Content Knowledge for Teacher Candidates
Teacher candidates at St. Cloud State University know the content they plan to teach and demonstrate their knowledge and abilities in a variety of settings. At the initial level, the unit fully endorses the Interstate New Teachers Assessment and Support Consortium (INTASC) Principles as the foundation for indicators of best practice in preparing teacher candidates. The Minnesota Board of Teaching established the Standards of Effective Practice (SEP) as the core standards for teachers that are directly aligned with the INTASC Principles. Both the INTASC Principles and SEP Standards are aligned with the conceptual framework and documented through matrices. Within programs, the Minnesota Board of Teaching Program Standards are used as the foundation of course content and these standards are also directly aligned with the professional standards used by specialty organizations. Syllabi in the professional education unit are aligned with appropriate standards as well as the conceptual framework.
During spring semester 2007, the unit submitted 36 programs to the Minnesota Board of Teaching for extensive program review. The program review process requires programs to submit evidence that candidates have the opportunity to learn and demonstrate the content standards. Data are also submitted to the review team to demonstrate that candidates have the knowledge, skills, and dispositions to be successful. This past year, 33 programs received full approval until 2014; two programs (English as a Second Language (ESL), Middle School) are still out with reviewers pending approval. The Health Education Program was initially submitted to the Board of Teaching, but was subsequently pulled from the review process. The Health Education Program was suspended fall semester 2007 and will be integrated into the Physical Education Program over the next several years.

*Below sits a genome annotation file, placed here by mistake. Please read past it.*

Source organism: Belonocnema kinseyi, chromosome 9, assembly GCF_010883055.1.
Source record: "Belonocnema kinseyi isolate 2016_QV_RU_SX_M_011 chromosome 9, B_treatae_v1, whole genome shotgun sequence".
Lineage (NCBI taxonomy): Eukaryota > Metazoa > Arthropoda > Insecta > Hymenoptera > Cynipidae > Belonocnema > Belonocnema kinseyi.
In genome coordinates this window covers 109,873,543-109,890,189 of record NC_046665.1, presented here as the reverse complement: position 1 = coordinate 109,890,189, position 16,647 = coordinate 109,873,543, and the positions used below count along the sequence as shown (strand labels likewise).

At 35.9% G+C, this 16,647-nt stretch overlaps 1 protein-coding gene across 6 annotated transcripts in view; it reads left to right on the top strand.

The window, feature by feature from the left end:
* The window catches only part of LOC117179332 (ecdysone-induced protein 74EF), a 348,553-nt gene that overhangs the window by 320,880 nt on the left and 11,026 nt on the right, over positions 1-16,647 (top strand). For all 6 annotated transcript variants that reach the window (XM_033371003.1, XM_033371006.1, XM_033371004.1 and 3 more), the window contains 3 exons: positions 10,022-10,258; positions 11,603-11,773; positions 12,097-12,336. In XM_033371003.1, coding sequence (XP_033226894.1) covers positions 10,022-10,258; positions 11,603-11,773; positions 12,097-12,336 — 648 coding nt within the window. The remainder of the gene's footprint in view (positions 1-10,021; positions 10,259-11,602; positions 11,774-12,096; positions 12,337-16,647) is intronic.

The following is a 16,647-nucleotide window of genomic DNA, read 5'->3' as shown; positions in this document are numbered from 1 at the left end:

All programs within the unit incorporate four to six transition points whereby performance can be monitored as candidates work to gain the knowledge, skills, and dispositions as outlined in institutional and professional standards. Transition points typically involve admission, assessments prior to clinical experience, assessments during clinical experiences, program completion, and post-graduation follow-up. Programs vary in the number of transition points; however, all programs include these basic benchmarks.
Candidates at the initial and advanced levels demonstrate content knowledge in a variety of ways throughout their program. The Minnesota Board of Teaching requires that all candidates successfully pass the Praxis I - Pre-Professional Skills Tests (PPST) for licensure. The PPST includes basic assessments of math, reading, and writing. Because of a focus on access and opportunity, Minnesota statute prohibits public institutions of higher education from requiring candidates to pass the PPST for admission into teacher education programs. As a result, programs require that candidates take, but not pass, the PPST as part of the admission transition point. A review of Praxis I data indicates that candidates are performing above the 80 percent standard; however, this is slightly lower than State pass rates. The three-year follow-up data indicate a pass rate equal to the State pass rate.